TOC spoke with Jamie, Jessica and Tony of SlutWalk Chicago.
A storm of people will sweep through Michigan Avenue on Saturday in their underwear, shouting, jumping and screaming their heartfelt message about harassment and solidarity. This is SlutWalk, a now international activist march against sexual harassment and street harassment, against slut shaming and a double standard that says women who are sexual are sluts, while “male sluts” are studs.
It all started in April in Toronto, when a police officer addressing street harassment remarked that women could fight harassment by avoiding “dressing like sluts.” Toronto women flooded the streets in their underwear, in whatever, with the message that the dress is not a yes, with signs like “I ask for it, by asking.”
As SlutWalk has become a global movement with marches in major cities throughout the U.S., Canada, U.K., Australia, the Middle East and Europe, the message (victims are never asking for it) remains the same, but its roots as a critique of the mind-set of law enforcement has gradually faded. Chicago, however, seems ripe for the original message, considering recent allegations of rape by police officers now under investigation in the city.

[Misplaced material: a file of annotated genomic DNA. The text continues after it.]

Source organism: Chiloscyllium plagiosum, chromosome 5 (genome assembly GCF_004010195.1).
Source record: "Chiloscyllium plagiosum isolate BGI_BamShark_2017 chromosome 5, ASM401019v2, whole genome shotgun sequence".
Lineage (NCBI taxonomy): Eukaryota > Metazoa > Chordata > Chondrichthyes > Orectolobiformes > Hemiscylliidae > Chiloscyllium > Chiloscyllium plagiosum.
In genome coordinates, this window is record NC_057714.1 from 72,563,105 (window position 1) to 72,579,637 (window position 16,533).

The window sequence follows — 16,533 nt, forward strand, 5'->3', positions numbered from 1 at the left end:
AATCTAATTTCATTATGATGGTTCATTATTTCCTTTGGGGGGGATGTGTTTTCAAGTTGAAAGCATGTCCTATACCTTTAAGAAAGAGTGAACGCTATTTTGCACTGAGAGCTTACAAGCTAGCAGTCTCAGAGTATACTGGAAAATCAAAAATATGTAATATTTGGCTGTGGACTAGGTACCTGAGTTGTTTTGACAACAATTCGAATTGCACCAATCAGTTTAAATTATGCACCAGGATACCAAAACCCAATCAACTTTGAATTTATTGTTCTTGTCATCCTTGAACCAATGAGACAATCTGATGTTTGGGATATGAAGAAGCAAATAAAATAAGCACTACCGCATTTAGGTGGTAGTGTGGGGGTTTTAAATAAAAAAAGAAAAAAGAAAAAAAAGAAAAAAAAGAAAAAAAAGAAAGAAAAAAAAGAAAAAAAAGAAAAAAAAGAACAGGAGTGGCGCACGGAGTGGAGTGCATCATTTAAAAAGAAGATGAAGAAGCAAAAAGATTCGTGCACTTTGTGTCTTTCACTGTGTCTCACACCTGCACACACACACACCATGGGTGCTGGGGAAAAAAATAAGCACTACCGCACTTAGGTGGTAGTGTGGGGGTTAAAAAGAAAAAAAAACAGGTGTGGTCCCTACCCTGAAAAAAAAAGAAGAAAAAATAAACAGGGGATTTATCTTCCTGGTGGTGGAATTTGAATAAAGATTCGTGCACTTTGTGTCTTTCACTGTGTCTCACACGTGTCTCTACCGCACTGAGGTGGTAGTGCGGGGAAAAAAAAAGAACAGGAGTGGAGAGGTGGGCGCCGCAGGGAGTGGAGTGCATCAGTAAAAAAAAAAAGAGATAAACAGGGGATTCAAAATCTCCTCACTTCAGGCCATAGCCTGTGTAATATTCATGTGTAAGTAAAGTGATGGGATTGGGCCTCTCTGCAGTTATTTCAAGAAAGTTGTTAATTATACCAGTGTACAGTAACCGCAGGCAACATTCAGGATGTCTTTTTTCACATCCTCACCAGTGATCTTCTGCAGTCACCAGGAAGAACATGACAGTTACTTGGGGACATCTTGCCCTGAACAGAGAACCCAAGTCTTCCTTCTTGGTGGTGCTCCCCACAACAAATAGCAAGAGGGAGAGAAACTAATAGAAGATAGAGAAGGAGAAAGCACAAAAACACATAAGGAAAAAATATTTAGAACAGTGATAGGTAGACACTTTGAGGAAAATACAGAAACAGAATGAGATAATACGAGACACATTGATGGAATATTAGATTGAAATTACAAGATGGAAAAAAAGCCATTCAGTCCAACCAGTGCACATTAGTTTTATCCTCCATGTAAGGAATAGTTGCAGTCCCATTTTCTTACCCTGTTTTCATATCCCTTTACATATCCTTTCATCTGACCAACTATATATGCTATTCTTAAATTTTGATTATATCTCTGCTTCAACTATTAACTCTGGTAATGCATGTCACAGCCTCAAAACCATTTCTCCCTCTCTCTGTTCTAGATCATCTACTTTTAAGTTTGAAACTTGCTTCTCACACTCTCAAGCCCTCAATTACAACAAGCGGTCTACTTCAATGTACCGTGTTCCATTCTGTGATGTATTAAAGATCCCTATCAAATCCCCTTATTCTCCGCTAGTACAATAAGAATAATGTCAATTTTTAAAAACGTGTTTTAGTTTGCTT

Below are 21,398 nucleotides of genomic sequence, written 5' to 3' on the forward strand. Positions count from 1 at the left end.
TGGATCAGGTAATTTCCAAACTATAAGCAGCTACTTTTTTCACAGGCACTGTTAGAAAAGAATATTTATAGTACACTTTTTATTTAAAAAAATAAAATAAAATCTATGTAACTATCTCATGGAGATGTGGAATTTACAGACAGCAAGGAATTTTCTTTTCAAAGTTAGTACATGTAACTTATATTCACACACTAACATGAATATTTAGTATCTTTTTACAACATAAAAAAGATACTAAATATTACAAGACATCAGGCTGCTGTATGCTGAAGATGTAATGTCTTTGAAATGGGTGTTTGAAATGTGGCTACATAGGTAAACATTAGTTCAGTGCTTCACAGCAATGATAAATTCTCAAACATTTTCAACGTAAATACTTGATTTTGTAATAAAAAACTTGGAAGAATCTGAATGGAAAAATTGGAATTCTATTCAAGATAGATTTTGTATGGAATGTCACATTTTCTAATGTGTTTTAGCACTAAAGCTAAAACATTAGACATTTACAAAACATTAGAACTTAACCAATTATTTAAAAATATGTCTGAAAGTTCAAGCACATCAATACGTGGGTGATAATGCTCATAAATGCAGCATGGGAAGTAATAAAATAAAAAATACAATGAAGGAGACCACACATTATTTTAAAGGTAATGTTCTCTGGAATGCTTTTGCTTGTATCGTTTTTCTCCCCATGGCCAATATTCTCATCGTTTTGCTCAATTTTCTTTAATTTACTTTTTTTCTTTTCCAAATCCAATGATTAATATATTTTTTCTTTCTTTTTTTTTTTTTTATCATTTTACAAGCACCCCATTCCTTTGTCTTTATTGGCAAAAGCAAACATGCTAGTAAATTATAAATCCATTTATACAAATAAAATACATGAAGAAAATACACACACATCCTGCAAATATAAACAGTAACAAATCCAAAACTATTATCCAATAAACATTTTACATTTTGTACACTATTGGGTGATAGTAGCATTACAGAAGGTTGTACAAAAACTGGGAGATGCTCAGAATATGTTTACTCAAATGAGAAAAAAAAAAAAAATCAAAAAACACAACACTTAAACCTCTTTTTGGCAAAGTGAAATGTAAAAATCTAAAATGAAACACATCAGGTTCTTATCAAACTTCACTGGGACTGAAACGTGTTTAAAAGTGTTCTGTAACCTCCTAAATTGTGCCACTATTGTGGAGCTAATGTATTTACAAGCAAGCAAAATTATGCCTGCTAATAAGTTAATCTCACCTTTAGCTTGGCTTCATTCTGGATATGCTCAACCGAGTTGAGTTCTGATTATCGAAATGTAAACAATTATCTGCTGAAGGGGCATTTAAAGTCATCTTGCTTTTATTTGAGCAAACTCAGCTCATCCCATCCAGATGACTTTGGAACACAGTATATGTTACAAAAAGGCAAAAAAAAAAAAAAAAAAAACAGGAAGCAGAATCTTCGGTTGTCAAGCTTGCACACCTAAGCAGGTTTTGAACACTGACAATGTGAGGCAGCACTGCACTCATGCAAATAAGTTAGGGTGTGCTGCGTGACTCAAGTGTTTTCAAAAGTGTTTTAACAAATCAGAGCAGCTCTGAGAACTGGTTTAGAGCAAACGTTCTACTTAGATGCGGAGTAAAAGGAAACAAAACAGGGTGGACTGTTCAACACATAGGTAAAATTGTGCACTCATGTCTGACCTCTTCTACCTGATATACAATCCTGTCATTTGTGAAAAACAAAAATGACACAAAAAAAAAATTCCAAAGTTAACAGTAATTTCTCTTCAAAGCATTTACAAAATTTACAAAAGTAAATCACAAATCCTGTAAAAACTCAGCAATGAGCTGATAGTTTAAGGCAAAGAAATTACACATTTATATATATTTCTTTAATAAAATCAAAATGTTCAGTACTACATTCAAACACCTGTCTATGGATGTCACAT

I spoke with the organizers of Chicago’s SlutWalk. The women spilled about making the event inclusive, why Chicago especially needs a SlutWalk and how the early-'90s rock movement of riot grrrl fits in.
Why does Chicago need a SlutWalk?
Every city needs a SlutWalk, but Chicago's SlutWalk has a special significance. We are a world-class city and have influenced people for centuries. Many social issues and reform movements trace their roots and progress back to Chicago, whether it's the May Day movement born of the Haymarket Massacre or Jane Addams and Hull House.
Living in a city as important and historic as Chicago provides opportunity for a real pulpit.
Is the real message of SlutWalk getting out in Chicago? Or are people just seeing “women in their underwear!”